I am glad that these folks who have been selling their systems are finally telling the truth about their own dietary habits (a while back, I was a member of a raw food group in New York City, in which we reveled in discovering what local “guru” was eating what where)
At the same time, I am not ready to say the the raw food diet is dead. I became a raw foodie before it was fashionable, actually, even before I had seen a raw food recipe book: it just seemed like what I should be doing. I found my first raw food recipe book in the mid-70s. The recipes were simple, healthy, diet-savvy, and easy to prepare.
I did not know about modern recipes until I was given a recipe book in 1999. Yes, the recipes there-in were glorious, but what I tended to eat from day to day were the vegetable salads and fruit salads that I had been doing since graduate school, i.e. simple vegetable dishes that I had thought up myself or that I had found in Live Foods, by the Fathmans; Eydie Mae’s Natural Recipes, by Eydie Mae Hunsberger;and Ann Wigmore’s Recipes for Longer Life.
Since I do still follow a raw vegan diet, I cannot agree with Kevin Gianni’s pronouncement that the raw food diet is dead. What I believe he means is that the market is over-saturated with self-proclaimed gurus who have come out about eating cooked food in order to head off negative commentaries by people who have discovered that these folks eat cooked food, while touting the benefits of a raw food diet.
It is true that the market is oversaturated with these folks who send you the email equivalent of the TV commercials that announce “But wait! There’s more” and charge exorbitant prices for their short books of recipes. At some point, people begin to be able to read the first few lines of such ads, and know that they are being suckered into paying a lot of money if they click yes. At the same time, one must consider that there might well be folks who are silently following a raw food diet without laying out major cash to buy into whatever the “gurus” are selling.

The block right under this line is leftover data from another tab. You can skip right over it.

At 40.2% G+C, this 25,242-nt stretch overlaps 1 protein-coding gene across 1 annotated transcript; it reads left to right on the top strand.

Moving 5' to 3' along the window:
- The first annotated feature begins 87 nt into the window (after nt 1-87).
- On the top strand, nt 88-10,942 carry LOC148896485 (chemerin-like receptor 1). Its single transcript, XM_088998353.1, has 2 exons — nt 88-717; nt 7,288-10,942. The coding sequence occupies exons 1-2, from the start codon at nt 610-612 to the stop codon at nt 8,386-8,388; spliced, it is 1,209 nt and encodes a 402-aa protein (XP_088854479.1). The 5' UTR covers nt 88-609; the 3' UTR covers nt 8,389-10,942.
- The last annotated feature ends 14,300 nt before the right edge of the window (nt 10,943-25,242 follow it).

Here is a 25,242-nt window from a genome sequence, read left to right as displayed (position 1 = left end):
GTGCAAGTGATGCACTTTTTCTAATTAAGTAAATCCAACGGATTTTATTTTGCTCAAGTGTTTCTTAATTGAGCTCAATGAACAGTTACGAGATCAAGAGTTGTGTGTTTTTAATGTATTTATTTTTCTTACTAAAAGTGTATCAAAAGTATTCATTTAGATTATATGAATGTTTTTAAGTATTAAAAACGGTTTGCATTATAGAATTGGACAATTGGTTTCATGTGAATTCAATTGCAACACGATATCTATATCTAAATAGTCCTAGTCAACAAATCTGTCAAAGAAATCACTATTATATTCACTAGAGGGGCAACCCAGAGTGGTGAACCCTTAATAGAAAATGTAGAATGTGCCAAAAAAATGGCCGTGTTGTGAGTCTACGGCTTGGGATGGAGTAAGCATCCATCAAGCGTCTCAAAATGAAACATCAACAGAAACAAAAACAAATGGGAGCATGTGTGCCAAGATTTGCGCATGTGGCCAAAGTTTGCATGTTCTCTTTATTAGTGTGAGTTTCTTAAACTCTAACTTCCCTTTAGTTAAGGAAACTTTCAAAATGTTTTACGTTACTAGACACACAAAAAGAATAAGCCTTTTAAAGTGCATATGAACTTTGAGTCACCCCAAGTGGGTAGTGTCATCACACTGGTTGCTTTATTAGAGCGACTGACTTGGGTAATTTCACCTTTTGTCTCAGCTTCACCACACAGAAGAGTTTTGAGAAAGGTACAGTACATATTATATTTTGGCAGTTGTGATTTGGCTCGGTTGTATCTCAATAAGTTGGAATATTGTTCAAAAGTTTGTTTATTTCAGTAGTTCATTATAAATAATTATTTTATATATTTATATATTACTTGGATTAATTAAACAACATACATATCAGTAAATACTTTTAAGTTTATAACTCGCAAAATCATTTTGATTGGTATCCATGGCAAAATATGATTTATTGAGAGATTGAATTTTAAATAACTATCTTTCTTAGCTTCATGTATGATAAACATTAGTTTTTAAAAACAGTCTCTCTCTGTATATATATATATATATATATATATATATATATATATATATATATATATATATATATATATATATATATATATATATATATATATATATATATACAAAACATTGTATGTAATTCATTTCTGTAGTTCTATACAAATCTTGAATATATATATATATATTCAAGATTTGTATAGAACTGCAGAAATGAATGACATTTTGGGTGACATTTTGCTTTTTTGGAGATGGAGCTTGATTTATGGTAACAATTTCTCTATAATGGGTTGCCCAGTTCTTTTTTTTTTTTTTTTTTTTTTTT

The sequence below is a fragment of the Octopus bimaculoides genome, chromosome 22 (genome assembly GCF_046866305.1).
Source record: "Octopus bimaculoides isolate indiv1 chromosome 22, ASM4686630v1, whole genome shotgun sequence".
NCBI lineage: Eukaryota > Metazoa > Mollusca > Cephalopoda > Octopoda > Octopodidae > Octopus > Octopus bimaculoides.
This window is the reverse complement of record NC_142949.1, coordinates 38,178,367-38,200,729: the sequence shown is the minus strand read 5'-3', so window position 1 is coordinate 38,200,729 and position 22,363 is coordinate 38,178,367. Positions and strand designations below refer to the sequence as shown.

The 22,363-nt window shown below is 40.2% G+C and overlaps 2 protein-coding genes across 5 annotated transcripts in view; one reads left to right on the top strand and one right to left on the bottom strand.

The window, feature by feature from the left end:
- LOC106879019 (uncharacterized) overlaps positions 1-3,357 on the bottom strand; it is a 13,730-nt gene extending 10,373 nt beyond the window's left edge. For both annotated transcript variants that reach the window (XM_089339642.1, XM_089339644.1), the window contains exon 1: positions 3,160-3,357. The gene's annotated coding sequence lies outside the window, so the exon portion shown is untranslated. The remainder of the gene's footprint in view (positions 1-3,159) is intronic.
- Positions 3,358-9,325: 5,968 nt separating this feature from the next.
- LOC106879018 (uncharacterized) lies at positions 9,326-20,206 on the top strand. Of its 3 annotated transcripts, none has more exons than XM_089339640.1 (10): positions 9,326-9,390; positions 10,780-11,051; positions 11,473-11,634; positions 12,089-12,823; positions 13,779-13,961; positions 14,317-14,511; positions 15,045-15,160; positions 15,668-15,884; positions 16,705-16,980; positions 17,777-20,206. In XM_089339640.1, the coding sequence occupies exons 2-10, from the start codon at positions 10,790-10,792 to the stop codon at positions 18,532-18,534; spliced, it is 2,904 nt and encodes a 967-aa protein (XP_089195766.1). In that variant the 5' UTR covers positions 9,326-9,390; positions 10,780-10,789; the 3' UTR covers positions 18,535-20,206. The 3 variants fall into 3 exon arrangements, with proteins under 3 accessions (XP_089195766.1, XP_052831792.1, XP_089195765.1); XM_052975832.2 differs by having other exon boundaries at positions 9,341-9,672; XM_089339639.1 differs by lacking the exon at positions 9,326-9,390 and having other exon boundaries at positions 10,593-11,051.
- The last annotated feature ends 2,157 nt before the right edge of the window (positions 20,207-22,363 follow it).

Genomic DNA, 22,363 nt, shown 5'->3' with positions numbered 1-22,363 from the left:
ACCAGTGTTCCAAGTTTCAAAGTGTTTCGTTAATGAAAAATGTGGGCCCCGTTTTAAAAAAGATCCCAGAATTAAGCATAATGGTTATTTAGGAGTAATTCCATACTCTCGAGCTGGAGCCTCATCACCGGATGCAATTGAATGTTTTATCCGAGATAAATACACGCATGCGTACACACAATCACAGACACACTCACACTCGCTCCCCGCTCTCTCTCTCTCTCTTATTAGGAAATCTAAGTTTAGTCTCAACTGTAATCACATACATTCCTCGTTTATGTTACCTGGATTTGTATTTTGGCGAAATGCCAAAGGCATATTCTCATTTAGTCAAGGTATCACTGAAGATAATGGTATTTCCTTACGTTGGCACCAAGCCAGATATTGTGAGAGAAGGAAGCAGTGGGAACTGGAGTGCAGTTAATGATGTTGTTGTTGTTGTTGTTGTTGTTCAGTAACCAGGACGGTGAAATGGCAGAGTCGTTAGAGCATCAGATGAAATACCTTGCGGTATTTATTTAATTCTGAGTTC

Meanwhile, I am still here, eating a raw vegan diet. I do not advertise myself as a guru. People who come to me for nutritional information find that I am knowledgeable about a number of different possible diet ways. Raw food is the one I practice, and it is very good for healing purposes. On the other hand, I am well-versed in other weight management and health management diets, and, as such, I can suggest what seems to be appropriate with each client.
So, just because Kevin Gianni, Brenda Cobb, Viktoria Boutenko, and Frederic Patenaude, and Kristen Suzanne are now cooking, that doesn’t mean that I have to call the power company and ask them to turn my stove back on. I will stick with raw food because it has been good for me for many years. (I will admit, I have gone off raw from time to time, but I have always come back, primarily because it feels right, and when I have stopped, I have not felt as good as I did on the raw diet).
If you have newly come to the raw vegan diet, or if you have just heard of it, and have been considering incorporating its ideas in some way into your life-style, please ignore Kevin Gianni’s “make-money-quick-scheme” pronouncements on the raw food diet, as well as those of others who publish the “but wait! there’s more!” raw food diet plans. The raw food diet should never be about “how to get rich quick”, but, rather, about how to eat in such a way as to enhance your health, prevent illness, and/or enhance your possibilities of healing from illness.